Bungie’s Destiny Rated by ESRB, Gets Squeaky-Clean Description for a Shooter

on June 30, 2014 3:43 PM

Today the ESRB released the rating information for Bungie’s upcoming shooter Destiny, which got a rather predictable T for Teen, with a rather simple and mild blurb.

This is a first-person shooter in which players assume the role of a warrior tasked with defending a city from hostile alien forces. Players explore ruins across the solar system, acquire various relics, and battle insect- and robot-like aliens. Characters use pistols, shotguns, rocket launchers, and special powers (e.g., telekinesis, blasts of energy) to kill enemies. Enemies can also be dispatched up close via hand-to-hand combat and knife stabs. Combat is highlighted by cries of pain and realistic gunfire. Some aliens emit splashes of white or black liquid when shot.

The descriptors are equally simple, including only “Animated Blood” and “Violence.”

Looks like the game includes no profanity or any kind of strong violence. This must be the shooter with the mildest ESRB rating I’ve seen in a long time, showing that Bungie is definitely aiming for a broad audience with its new IP, which is quite understandable.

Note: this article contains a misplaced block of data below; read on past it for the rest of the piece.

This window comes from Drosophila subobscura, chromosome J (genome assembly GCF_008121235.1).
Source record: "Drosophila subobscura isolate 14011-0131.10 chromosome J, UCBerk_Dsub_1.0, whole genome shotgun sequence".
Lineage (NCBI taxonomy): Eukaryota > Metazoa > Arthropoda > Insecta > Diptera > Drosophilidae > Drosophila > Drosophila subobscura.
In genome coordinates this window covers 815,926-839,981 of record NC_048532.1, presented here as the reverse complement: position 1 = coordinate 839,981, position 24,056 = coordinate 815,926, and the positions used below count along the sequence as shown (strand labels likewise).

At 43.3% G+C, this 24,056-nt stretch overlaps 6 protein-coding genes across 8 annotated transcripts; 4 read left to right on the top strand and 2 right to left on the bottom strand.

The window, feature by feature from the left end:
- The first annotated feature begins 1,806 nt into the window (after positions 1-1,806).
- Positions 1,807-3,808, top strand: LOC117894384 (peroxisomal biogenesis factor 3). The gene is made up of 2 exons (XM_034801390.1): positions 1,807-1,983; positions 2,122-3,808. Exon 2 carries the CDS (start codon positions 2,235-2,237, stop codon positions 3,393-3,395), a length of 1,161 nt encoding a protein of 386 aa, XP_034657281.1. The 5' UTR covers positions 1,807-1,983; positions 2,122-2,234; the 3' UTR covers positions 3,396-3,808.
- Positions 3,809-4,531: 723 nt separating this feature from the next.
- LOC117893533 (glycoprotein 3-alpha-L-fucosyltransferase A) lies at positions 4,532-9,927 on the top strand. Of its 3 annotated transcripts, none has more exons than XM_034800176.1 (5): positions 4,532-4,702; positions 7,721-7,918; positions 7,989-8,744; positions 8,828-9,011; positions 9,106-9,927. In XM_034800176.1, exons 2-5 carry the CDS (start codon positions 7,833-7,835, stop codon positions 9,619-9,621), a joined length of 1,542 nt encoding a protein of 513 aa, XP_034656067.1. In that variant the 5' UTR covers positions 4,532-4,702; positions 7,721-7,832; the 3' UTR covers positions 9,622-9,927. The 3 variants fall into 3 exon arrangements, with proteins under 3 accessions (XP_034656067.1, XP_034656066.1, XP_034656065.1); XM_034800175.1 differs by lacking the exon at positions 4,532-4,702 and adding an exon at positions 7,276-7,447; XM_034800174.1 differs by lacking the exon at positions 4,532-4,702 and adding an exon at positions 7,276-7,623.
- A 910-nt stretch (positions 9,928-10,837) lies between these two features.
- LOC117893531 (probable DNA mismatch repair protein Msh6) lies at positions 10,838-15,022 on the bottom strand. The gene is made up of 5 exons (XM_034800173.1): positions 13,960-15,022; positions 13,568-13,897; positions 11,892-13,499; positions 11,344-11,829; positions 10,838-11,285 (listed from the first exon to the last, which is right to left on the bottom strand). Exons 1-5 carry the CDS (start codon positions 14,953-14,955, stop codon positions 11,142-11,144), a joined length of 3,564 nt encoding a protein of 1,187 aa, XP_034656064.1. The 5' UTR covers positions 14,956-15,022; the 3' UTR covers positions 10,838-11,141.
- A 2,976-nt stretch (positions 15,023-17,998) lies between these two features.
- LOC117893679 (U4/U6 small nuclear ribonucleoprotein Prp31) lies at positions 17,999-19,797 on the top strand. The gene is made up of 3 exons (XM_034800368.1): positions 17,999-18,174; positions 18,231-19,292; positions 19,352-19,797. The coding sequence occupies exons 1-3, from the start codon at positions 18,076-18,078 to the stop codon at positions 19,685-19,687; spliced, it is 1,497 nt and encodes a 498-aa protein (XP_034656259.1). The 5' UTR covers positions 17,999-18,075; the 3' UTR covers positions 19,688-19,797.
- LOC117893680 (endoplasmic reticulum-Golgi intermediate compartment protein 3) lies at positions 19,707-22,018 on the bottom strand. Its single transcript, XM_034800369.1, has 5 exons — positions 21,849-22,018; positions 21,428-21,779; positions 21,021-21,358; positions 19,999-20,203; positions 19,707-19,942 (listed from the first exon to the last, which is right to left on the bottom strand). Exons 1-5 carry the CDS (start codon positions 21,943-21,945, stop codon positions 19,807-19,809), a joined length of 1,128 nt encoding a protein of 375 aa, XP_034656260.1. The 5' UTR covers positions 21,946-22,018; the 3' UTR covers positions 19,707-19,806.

The developers themselves mentioned that in the latest blog post:

We’ve always set out to make games that lots of players can enjoy, and to build experiences that matter to people. For Destiny, we didn’t aggressively pursue one rating over another, though. We constructed foundational pillars that have guided development from start to finish. We wanted our worlds to be a place people felt good about spending time in. We wanted our worlds to be worthy of heroes. For us that meant Destiny would never be reprehensible, but rather bright, hopeful, and adventurous. That’s a world that resonates with us, and we hope it resonates with gamers, too.

Looks like overly-anxious parents will be able to purchase Destiny for their young sons and daughters without many worries about what they’ll be exposed to, because despite the post-apocalyptic setting, the game seems squeaky-clean under most points of view.

 /  Executive News Editor
Hailing from sunny (not as much as people think) Italy and long standing gamer since the age of Mattel Intellivision and Sinclair ZX Spectrum. Definitely a multi-platform gamer, he still holds the old dear PC nearest to his heart, while not disregarding any console on the market. RPGs (of any nationality) and MMORPGs are his daily bread, but he enjoys almost every other genre, prominently racing simulators, action and sandbox games. He is also one of the few surviving fans of the flight simulator genre on Earth.